outside the gate

in the gate

in the gate

About the “bonus garden” created by Nancy Draper, the programme says “This fairy tale garden makes you believe in garden elves.”  Why a “bonus garden”?  Perhaps because it was not groomed to garden tour perfection.  Its humble cottage and the fact that it was clearly the work of its owner endeared it to me immediately, and if the back yard had had more plants, it might have been my favourite.

No matter how grand a garden, I do most admire one that is created by its owner, when physically possible, with no outside help (other than the ideas we all swipe from each other).

front garden

front garden

front garden detail

front garden detail

a simple cottage

a simple cottage

a beautiful cobalt blue front door

a beautiful cobalt blue front door

tree trunk in fence

tree trunk in fence

While some of my gardening friends will turn their noses up at red geraniums (pelargoniums), they always remind me happily of my grandmother’s garden, where she even had a rectangular section in which she bedded them out.

In a front corner of the garden, you can see the tree trunk that went through to the other side into the previous tour garden.  Clearly, the tree had fallen, so it interested me that the fence had been built around it.

Maybe all it meant was that no one owned a big enough chain saw.

verbascum

verbascum

The fallen verbascum in the side garden looked like a string of beads.

The fallen verbascum in the side garden looked like a string of beads.

Coming around the side of the cottage...

Coming around the side of the cottage…

shed

in the back yard, a sweet little shed

in the back yard, a sweet little shed

On the other side of the wooden fence is the big garden we just visited.

shed window with roses

shed window with roses

Just after entering the back yard, Allan stopped to take a photograph...

Just after entering the back yard, Allan stopped to take a photograph…

of this...

of this…

a string of (toilet) plumbing balls

a string of (toilet) plumbing balls

The back of the cottage

The back of the cottage

The little cottage was humble enough that I could imagine living there, and oh! what I would do with the back yard!  It has a beautiful mossy tree behind the shed…

mossy tree with Crocosmia 'Lucifer'

mossy tree with Crocosmia ‘Lucifer’

mossy tree limbs

mossy tree limbs

back yard with so many possibilities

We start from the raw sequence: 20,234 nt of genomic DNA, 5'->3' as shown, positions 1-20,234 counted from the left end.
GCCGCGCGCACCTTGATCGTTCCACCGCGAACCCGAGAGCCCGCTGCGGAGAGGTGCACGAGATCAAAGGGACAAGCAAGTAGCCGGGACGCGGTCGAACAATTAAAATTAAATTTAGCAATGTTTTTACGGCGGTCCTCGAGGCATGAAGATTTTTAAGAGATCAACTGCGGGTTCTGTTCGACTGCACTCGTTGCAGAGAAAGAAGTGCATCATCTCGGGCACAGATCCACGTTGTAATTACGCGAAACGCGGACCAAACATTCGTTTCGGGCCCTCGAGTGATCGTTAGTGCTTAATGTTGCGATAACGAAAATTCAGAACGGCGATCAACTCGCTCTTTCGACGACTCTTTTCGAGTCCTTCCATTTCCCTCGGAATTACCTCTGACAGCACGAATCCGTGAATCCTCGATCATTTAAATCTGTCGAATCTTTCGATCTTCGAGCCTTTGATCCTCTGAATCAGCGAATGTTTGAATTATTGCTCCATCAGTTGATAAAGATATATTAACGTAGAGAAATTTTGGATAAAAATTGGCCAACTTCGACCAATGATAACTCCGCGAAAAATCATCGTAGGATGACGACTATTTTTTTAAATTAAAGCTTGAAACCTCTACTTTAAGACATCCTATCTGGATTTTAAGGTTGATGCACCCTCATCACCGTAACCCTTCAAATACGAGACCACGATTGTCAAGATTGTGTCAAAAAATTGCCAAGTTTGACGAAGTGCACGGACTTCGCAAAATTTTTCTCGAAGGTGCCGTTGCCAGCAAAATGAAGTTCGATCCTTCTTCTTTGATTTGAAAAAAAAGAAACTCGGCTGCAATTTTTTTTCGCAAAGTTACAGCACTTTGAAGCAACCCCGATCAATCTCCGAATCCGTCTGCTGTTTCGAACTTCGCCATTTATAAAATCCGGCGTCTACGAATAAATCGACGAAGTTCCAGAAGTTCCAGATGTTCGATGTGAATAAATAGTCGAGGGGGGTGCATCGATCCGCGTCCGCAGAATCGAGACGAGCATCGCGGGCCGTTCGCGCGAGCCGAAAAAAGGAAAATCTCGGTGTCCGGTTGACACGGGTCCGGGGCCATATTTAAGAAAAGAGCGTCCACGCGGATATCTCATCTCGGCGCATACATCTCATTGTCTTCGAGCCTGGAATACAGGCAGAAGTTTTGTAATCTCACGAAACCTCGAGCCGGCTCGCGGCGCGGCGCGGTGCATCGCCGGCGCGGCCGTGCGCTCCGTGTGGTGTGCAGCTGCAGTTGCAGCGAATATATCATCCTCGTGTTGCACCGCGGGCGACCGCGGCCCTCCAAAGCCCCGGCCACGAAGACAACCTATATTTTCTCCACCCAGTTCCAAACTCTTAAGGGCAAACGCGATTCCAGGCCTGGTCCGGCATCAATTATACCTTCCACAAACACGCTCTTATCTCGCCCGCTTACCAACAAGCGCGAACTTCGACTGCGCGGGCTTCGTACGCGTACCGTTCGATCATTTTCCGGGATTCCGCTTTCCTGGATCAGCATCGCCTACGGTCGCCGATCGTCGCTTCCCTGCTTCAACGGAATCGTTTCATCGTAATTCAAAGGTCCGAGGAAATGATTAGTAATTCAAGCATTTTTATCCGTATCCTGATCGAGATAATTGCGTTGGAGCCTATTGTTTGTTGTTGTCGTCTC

back yard with so many possibilities

front garden corner

front garden corner

We departed after some more time spent in the front garden…

front garden art

front garden art

Then we had another entertaining Gearhart garden interlude as we made our way back to our car; it was too long of a trek to walk to the next garden in time.

Interlude

a garden home

a garden home

red and white

red and white

the ridge path

the ridge path and Roger’s garden

We followed the peaceful Ridge Path for four blocks, again passing Roger’s garden where a new group of garden tourists had stopped to admire his Eryngium patch, as must have happened all day long.

Right by our car down on a main street, we took time to admire a garden and home with a stone foundation.

on the main street

on the main street

a house with a stone foundation

a house with a stone foundation

Now on to two more gardens and a visit to a favourite Oregon coast nursery.

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29 July 2012, a benefit for Clatsop County CASA

from outside

from outside

After a pleasant walk we arrived at Lisa Cerveny and David Russell’sgarden.  You may have noticed that almost every house in Gearhart is clad in cedar shakes; it is the law, we think.  From the programme:  “An abundance of dahlias and an extensive rhododendron collection feel so at home in this well designed gardener’s garden.”

lilies inside the front gate

lilies inside the front gate

to the left of front gate

to the left of front gate

front porch, with me (oops)

front porch, with me (oops)

good dahlia cages

good dahlia cages

front garden

front garden

front garden

front garden

Walking to the right from the front gate, we reached a big porch between house and garage.

Walking to the right from the front gate, we reached a big porch between house and garage.

Beside the stair rail twined vigorous sweet peas.

Beside the stair rail twined vigorous sweet peas.

From street to garage, the driveway had one of those center plantings that I like so very much.  I still wonder if I could try this at home or if our little driveway is too narrow.  But since in winter I use the driveway for a mulch pile dumping area, I guess I cannot have this:

driveway planting

driveway planting